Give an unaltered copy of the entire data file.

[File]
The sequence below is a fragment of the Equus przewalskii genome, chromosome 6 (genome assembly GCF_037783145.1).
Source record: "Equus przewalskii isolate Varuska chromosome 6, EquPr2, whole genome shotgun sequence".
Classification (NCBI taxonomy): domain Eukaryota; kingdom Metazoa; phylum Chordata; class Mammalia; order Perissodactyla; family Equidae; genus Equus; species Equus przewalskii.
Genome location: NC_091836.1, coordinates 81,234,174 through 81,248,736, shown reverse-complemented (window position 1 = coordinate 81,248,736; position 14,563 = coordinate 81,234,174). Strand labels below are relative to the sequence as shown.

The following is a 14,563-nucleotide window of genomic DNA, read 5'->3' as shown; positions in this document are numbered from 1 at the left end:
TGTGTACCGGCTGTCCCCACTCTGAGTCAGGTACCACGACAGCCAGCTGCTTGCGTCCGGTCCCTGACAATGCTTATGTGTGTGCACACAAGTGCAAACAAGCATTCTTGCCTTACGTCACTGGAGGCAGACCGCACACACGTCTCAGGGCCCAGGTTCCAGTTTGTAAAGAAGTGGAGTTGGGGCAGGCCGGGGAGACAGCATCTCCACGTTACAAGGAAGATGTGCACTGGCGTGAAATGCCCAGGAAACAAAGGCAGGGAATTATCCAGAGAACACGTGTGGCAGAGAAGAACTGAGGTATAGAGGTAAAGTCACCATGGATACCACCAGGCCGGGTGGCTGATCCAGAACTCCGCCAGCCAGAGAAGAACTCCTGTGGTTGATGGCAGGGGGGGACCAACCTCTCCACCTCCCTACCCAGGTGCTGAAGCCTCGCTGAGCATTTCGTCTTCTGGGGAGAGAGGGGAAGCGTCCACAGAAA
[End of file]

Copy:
The sequence below is a fragment of the Equus przewalskii genome, chromosome 6 (genome assembly GCF_037783145.1).
Source record: "Equus przewalskii isolate Varuska chromosome 6, EquPr2, whole genome shotgun sequence".
Classification (NCBI taxonomy): domain Eukaryota; kingdom Metazoa; phylum Chordata; class Mammalia; order Perissodactyla; family Equidae; genus Equus; species Equus przewalskii.
Genome location: NC_091836.1, coordinates 81,234,174 through 81,248,736, shown reverse-complemented (window position 1 = coordinate 81,248,736; position 14,563 = coordinate 81,234,174). Strand labels below are relative to the sequence as shown.

The following is a 14,563-nucleotide window of genomic DNA, read 5'->3' as shown; positions in this document are numbered from 1 at the left end:
TGTGTACCGGCTGTCCCCACTCTGAGTCAGGTACCACGACAGCCAGCTGCTTGCGTCCGGTCCCTGACAATGCTTATGTGTGTGCACACAAGTGCAAACAAGCATTCTTGCCTTACGTCACTGGAGGCAGACCGCACACACGTCTCAGGGCCCAGGTTCCAGTTTGTAAAGAAGTGGAGTTGGGGCAGGCCGGGGAGACAGCATCTCCACGTTACAAGGAAGATGTGCACTGGCGTGAAATGCCCAGGAAACAAAGGCAGGGAATTATCCAGAGAACACGTGTGGCAGAGAAGAACTGAGGTATAGAGGTAAAGTCACCATGGATACCACCAGGCCGGGTGGCTGATCCAGAACTCCGCCAGCCAGAGAAGAACTCCTGTGGTTGATGGCAGGGGGGGACCAACCTCTCCACCTCCCTACCCAGGTGCTGAAGCCTCGCTGAGCATTTCGTCTTCTGGGGAGAGAGGGGAAGCGTCCACAGAAA